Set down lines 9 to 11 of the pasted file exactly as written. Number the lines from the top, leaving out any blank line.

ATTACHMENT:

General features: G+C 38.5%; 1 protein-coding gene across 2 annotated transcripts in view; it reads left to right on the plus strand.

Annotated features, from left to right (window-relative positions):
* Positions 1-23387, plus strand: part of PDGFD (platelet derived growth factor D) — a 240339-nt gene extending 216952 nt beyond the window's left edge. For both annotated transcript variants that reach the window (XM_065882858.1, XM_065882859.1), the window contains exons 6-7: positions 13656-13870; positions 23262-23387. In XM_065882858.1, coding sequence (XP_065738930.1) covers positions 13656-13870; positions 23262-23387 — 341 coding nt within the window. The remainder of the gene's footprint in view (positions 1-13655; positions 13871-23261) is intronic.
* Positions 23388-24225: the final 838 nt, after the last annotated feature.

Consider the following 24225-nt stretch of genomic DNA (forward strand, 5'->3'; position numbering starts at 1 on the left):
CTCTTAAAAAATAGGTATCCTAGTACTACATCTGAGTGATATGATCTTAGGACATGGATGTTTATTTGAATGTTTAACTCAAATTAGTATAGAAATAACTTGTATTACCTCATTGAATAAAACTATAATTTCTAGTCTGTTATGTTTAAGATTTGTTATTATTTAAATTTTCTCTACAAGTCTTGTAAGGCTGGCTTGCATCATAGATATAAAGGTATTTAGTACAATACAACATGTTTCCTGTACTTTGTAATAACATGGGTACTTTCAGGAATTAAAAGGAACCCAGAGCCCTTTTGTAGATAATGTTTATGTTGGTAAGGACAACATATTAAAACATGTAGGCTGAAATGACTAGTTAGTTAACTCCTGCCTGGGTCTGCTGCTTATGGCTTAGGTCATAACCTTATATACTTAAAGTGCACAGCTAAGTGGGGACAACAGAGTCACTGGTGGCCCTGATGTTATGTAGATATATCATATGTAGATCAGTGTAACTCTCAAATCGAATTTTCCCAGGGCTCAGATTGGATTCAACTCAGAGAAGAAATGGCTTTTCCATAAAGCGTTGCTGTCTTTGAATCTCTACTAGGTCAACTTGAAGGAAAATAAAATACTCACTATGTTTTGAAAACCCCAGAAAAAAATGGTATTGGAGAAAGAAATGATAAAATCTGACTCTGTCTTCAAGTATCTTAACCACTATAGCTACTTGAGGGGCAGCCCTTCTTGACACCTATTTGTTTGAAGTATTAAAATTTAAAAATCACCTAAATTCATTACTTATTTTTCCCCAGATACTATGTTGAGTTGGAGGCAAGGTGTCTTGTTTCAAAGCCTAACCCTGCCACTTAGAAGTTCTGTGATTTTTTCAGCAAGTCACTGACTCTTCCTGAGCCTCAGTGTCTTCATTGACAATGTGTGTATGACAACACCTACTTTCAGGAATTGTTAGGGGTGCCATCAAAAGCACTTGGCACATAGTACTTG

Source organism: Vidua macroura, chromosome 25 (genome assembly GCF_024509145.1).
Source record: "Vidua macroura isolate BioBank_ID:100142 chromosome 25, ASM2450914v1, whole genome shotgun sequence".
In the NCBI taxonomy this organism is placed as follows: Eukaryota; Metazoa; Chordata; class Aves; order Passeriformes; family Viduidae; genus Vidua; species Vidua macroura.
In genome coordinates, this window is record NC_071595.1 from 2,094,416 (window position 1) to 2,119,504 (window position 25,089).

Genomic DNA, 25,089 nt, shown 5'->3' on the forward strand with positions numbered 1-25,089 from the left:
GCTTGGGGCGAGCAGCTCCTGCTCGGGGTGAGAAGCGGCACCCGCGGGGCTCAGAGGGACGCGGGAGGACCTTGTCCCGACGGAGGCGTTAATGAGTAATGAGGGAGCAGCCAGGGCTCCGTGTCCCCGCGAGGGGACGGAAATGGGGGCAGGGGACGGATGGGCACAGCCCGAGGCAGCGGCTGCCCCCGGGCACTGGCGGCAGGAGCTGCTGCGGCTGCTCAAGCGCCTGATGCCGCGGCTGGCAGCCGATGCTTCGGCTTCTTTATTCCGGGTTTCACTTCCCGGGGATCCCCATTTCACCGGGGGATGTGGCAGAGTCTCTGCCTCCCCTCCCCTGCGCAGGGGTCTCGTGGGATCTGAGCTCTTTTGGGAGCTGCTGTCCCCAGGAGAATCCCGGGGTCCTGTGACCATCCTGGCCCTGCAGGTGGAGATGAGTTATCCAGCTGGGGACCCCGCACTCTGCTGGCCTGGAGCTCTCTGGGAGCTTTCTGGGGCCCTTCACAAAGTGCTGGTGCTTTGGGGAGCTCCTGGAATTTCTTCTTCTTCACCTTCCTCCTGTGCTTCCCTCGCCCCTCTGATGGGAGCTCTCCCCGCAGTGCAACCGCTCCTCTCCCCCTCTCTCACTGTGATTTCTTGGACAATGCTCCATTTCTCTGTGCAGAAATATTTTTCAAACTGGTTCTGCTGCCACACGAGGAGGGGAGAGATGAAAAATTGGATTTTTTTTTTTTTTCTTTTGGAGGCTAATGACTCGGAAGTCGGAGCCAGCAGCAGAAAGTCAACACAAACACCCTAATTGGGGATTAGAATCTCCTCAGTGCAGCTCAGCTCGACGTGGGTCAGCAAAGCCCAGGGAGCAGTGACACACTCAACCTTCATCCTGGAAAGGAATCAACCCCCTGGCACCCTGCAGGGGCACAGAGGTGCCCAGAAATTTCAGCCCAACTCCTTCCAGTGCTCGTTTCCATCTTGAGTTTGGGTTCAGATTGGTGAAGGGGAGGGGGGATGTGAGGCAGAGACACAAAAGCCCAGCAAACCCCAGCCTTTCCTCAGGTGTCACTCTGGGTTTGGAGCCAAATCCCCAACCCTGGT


In the NCBI taxonomy this organism is placed as follows: Eukaryota; Metazoa; Chordata; class Aves; order Passeriformes; family Viduidae; genus Vidua; species Vidua macroura.
In genome coordinates, this window is record NC_071595.1 from 2,094,416 (window position 1) to 2,119,504 (window position 25,089).

Genomic DNA, 25,089 nt, shown 5'->3' on the forward strand with positions numbered 1-25,089 from the left: